Far be it from Frampton not to create a sensation. “I’m always battling against the boring,” she says, and has been, apparently, since she was a child growing up in the Pasadena area. “From a very young age, I was asking for pens and pads of graph paper, on which I taught myself to draw floor plans. My parents still have hundreds of them.” She became aware of the area’s great architecture, including that of Richard Neutra, Rudolph Schindler and Frank Lloyd Wright, and had a subscription to Architectural Digest by the time she was 10.

How Designer Elena Frampton Is ‘Battling the Boring’ in the Hamptons
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How Designer Elena Frampton Is ‘Battling the Boring’ in the Hamptons
Mia Fonssagrives-Solow sculptures on the lawn of a Jupiter, Florida, estate designed by Frampton Co.

Mia Fonssagrives-Solow’s blue Egg Plomb, 2016, and white T Rex i, 2016, adorn the lawn of a two-acre estate in Jupiter, Florida.

A media room in Jupiter, Florida, designed by Frampton Co.

In the media room of the Jupiter home, a custom six-shade version of the Urban Electric Co.’s Chiltern pendant lights the pool table, while Ray Parker’s Untitled, 1963, provides a bright contrast to the existing wood paneling. Across the room, a Nimbus pendant by CTO Lighting hangs over a pair of vintage coffee tables from 1stdibs. The recliners, upholstered in David Sutherland Nit Witty fabric in Platinum, are custom pieces from Frampton’s F Co Collection.

 

A guest bedroom in Jupiter, Florida, designed by Frampton Co.

A row of untitled Jorge Fick works completed between 1970 and 1980 sits above a Grantorino king bed from Poltrona Frau in the Jupiter guest bedroom. The Bob end tables, also from Poltrona Frau, are topped by Panthella table lamps originally designed by Verner Panton for Louis Poulsen.

A Manhattan living room designed by Frampton Co.

In a living room in Manhattans NoHo neighborhood, vintage pieces from Lobel Modern — including a Laverne game table, a set of Paul Evans for Directional Collection 77 chairs and a 1970 Ward Bennett button-tufted sofa — contribute to the retro vibe. The Vistosi Murano-glass chandelier is from High Style Deco.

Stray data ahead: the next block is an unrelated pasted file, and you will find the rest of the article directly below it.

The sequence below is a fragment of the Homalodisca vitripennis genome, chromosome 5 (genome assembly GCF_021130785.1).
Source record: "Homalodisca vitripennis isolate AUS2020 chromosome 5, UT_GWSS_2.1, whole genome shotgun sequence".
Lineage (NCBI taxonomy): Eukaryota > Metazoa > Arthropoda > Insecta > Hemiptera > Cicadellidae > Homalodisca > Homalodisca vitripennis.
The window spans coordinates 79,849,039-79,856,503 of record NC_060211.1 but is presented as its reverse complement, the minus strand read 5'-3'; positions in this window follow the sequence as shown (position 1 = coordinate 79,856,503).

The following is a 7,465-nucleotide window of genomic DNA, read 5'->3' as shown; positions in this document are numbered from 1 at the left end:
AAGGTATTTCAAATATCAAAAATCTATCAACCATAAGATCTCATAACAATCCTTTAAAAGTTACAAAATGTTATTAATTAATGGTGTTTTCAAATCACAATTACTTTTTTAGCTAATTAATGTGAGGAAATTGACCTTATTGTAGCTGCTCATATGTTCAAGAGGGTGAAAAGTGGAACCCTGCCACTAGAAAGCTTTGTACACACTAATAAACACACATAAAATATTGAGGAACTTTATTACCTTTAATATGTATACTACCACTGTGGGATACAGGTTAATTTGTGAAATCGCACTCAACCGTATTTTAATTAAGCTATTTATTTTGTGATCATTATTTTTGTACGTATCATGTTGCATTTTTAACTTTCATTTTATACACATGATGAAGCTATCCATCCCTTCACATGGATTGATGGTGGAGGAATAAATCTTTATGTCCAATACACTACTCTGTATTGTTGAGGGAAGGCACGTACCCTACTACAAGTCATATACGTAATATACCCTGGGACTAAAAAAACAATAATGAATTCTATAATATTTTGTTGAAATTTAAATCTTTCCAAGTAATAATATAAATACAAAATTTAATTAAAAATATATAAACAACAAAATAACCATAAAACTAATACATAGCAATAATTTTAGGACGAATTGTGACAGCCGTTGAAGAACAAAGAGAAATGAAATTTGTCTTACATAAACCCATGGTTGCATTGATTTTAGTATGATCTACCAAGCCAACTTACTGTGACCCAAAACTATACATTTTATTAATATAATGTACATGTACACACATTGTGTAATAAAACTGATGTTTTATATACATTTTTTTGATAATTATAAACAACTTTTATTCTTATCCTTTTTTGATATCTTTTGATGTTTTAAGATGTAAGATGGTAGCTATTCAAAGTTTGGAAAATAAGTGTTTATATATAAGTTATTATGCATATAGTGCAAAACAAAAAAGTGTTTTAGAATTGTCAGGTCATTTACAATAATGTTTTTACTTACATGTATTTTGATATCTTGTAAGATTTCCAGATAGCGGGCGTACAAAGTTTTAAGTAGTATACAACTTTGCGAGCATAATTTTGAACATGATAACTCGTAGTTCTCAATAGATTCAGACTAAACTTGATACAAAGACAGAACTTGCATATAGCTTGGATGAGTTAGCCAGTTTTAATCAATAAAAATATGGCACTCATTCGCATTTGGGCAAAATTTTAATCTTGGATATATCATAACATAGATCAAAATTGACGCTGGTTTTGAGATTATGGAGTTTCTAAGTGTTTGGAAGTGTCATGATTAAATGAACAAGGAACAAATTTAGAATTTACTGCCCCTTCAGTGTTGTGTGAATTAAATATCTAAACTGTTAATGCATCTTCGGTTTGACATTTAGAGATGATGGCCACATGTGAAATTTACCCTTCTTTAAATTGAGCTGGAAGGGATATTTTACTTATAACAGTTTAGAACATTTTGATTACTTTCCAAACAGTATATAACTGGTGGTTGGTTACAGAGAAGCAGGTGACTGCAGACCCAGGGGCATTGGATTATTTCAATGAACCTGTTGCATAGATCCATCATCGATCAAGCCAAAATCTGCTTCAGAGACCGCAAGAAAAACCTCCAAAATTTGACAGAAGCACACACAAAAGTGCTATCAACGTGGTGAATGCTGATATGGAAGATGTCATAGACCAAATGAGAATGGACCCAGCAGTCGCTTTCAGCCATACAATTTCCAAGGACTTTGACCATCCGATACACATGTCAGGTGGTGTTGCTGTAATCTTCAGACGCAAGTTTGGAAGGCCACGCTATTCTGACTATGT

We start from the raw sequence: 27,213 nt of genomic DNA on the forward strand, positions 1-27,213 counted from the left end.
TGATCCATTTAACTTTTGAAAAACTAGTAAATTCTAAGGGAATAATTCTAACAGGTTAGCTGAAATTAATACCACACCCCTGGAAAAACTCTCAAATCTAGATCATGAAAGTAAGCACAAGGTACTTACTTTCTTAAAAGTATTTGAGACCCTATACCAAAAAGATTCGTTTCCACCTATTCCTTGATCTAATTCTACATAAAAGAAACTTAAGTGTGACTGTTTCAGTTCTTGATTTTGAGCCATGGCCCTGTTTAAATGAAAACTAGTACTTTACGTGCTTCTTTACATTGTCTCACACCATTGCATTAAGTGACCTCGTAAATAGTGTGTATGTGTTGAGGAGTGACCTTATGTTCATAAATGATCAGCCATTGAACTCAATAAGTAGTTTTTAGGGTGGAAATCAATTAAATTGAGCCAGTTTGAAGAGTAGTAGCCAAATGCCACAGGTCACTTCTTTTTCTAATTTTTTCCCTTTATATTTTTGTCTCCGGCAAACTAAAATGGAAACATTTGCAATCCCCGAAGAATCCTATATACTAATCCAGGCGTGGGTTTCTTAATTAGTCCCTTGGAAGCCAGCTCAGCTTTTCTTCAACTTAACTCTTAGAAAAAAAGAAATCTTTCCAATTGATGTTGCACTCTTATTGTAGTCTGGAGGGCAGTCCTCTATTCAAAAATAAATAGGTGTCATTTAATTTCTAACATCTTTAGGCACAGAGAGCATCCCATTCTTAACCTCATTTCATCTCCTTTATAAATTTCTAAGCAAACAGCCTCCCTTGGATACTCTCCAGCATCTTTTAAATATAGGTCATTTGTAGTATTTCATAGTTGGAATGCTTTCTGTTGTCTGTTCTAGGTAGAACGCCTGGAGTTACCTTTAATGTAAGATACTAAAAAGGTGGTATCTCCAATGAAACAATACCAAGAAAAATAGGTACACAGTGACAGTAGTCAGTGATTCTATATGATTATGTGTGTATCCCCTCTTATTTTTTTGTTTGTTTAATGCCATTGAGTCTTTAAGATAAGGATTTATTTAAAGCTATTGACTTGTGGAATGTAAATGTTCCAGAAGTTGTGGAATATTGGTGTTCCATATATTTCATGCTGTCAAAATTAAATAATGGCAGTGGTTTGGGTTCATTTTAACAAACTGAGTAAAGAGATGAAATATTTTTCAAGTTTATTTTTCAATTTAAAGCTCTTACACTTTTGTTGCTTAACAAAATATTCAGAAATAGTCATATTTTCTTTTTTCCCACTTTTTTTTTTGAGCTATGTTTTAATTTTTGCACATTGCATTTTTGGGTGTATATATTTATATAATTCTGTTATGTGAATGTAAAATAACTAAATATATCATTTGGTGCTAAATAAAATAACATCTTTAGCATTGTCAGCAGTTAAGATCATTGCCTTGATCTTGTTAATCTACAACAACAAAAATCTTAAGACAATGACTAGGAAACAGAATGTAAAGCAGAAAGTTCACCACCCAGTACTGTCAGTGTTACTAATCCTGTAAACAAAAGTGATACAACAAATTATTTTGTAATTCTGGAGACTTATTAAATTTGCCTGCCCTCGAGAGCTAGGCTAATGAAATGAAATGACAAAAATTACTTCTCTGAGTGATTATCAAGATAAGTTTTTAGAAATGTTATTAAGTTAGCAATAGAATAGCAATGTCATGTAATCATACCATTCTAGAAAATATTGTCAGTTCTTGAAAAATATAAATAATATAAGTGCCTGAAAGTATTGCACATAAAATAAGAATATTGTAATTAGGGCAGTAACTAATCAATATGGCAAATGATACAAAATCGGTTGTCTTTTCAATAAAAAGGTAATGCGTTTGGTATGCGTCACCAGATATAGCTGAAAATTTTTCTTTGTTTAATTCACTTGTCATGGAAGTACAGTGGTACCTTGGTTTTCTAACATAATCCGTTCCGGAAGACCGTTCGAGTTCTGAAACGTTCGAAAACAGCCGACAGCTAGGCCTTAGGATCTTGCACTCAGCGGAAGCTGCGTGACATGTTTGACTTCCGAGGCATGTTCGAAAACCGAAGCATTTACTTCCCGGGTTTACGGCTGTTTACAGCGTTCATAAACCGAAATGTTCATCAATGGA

A Manhattan kitchen designed by Frampton Co.

A long copper-topped kitchen island — designed by Frampton Co and inspired by the clients’ favorite local restaurant, Il Buco — pulls double duty as a dining table in the NoHo residence. The counter stools are from Roche Bobois.

A Bridgehampton sunroom designed by Frampton Co.

The clear glass La Scala pendant, from the Neverending Glory collection designed by Jan Plechac and Henry Wielgus for Lasvit, suits the simplicity of a sunroom in Bridgehampton. Kalos swivel chairs from B&B Italia surround the six-legged African table, originally designed by John Dickinson, from David Sutherland.

A Bridgehampton guest room designed by Frampton Co.

Nu, a 1999 photograph by Rebecca Bournigault, adds an enigmatic touch to a guest room at the Bridgehampton home. The mantel, made of Pietra Cardosa, has waterfall edges for a clean look and a cavity below for firewood storage.

A Bridgehampton dining room designed by Frampton Co.

Ballet Releve ceiling fixtures by Arturo Alvarez seem to float above the Christian Liaigre dining-room table and chairs in Bridgehampton. 

A Bridgehampton kitchen designed by Frampton Co.

Wood paneling on the walls and ceiling, as well as backsplash tiles with an interesting finish, give texture to the Bridgehampton home’s white kitchen, while the wooden table from Restoration Hardware and Jean Prouvé Standard chairs from Minotti New York by DDC add warmth. The Caravaggio pendants are designed by Cecilie Manz for Lightyears.

A Bridgehampton pool house designed by Frampton Co.

Large sliding doors at both the front and back of the Bridgehampton pool house maximize airflow and enhance the indoor-outdoor relationship. At the request of one of the owners, a dermatologist, umbrellas provide sun protection for the chaise longues

 

A rigorous five-year program in the interior design department at Arizona State honed her talents and skills, prepping her for a summer internship with the late interior designer Naomi Leff, followed by a move to New York (“That was the dream,” she says) and five years with downtown designer Clodagh. “She’s ‘Forget about the drawing board — what is the experience?’ ” Frampton says. That segued into another five-year stint at the acclaimed architecture firm Tsao & McKown, where she learned “methodology and exactness and details.” For nine years thereafter, Frampton had a bicoastal design practice called Curated.